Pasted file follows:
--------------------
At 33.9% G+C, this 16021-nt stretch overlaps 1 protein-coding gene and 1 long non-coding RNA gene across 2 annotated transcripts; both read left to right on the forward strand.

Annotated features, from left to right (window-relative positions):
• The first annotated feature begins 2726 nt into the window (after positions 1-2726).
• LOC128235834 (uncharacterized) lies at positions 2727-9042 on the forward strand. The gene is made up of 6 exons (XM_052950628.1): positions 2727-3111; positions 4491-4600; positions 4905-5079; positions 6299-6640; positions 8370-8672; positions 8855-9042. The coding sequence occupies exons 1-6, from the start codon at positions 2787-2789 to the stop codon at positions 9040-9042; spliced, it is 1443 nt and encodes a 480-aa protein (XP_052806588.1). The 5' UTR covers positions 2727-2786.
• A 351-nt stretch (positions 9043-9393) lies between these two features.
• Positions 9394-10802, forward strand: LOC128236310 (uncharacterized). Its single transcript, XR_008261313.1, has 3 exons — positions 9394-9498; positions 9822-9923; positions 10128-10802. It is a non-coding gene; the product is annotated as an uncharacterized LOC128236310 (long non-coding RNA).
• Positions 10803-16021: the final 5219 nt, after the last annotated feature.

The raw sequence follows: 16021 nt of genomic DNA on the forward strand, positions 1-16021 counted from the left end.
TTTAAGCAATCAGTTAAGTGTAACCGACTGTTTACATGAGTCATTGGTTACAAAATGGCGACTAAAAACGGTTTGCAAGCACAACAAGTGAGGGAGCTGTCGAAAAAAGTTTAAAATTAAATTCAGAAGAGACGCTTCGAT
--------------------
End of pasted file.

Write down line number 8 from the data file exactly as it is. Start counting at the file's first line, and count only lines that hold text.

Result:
The raw sequence follows: 16021 nt of genomic DNA on the forward strand, positions 1-16021 counted from the left end.